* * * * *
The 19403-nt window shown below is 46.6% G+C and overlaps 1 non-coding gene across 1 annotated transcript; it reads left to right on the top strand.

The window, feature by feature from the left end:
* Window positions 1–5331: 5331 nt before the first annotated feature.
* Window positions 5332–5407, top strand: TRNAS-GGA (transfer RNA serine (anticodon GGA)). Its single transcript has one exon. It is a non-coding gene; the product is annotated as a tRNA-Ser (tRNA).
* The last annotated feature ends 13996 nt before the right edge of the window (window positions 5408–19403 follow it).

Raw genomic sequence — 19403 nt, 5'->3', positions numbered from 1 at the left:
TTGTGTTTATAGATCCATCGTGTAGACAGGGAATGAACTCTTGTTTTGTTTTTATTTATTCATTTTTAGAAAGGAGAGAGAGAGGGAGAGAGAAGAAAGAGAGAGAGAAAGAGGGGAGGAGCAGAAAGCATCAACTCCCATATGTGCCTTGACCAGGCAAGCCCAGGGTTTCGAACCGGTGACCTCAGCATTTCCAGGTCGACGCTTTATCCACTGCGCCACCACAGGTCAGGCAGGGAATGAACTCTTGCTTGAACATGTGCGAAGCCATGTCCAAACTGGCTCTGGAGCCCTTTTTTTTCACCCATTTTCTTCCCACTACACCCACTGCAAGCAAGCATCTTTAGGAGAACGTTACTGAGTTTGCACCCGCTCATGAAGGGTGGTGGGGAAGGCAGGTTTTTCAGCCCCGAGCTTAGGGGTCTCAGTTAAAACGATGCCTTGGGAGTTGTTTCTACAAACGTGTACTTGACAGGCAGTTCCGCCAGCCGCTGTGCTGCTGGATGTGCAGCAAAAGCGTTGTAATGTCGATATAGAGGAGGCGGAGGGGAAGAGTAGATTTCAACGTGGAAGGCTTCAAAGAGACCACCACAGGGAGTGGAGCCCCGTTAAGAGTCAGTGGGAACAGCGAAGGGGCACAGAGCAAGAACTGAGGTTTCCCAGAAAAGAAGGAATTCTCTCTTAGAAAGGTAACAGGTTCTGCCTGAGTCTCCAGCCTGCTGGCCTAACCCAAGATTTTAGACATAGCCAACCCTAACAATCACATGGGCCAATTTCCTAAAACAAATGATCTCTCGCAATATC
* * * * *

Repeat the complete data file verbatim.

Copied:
The 19403-nt window shown below is 46.6% G+C and overlaps 1 non-coding gene across 1 annotated transcript; it reads left to right on the top strand.

The window, feature by feature from the left end:
* Window positions 1–5331: 5331 nt before the first annotated feature.
* Window positions 5332–5407, top strand: TRNAS-GGA (transfer RNA serine (anticodon GGA)). Its single transcript has one exon. It is a non-coding gene; the product is annotated as a tRNA-Ser (tRNA).
* The last annotated feature ends 13996 nt before the right edge of the window (window positions 5408–19403 follow it).

Raw genomic sequence — 19403 nt, 5'->3', positions numbered from 1 at the left:
TTGTGTTTATAGATCCATCGTGTAGACAGGGAATGAACTCTTGTTTTGTTTTTATTTATTCATTTTTAGAAAGGAGAGAGAGAGGGAGAGAGAAGAAAGAGAGAGAGAAAGAGGGGAGGAGCAGAAAGCATCAACTCCCATATGTGCCTTGACCAGGCAAGCCCAGGGTTTCGAACCGGTGACCTCAGCATTTCCAGGTCGACGCTTTATCCACTGCGCCACCACAGGTCAGGCAGGGAATGAACTCTTGCTTGAACATGTGCGAAGCCATGTCCAAACTGGCTCTGGAGCCCTTTTTTTTCACCCATTTTCTTCCCACTACACCCACTGCAAGCAAGCATCTTTAGGAGAACGTTACTGAGTTTGCACCCGCTCATGAAGGGTGGTGGGGAAGGCAGGTTTTTCAGCCCCGAGCTTAGGGGTCTCAGTTAAAACGATGCCTTGGGAGTTGTTTCTACAAACGTGTACTTGACAGGCAGTTCCGCCAGCCGCTGTGCTGCTGGATGTGCAGCAAAAGCGTTGTAATGTCGATATAGAGGAGGCGGAGGGGAAGAGTAGATTTCAACGTGGAAGGCTTCAAAGAGACCACCACAGGGAGTGGAGCCCCGTTAAGAGTCAGTGGGAACAGCGAAGGGGCACAGAGCAAGAACTGAGGTTTCCCAGAAAAGAAGGAATTCTCTCTTAGAAAGGTAACAGGTTCTGCCTGAGTCTCCAGCCTGCTGGCCTAACCCAAGATTTTAGACATAGCCAACCCTAACAATCACATGGGCCAATTTCCTAAAACAAATGATCTCTCGCAATATC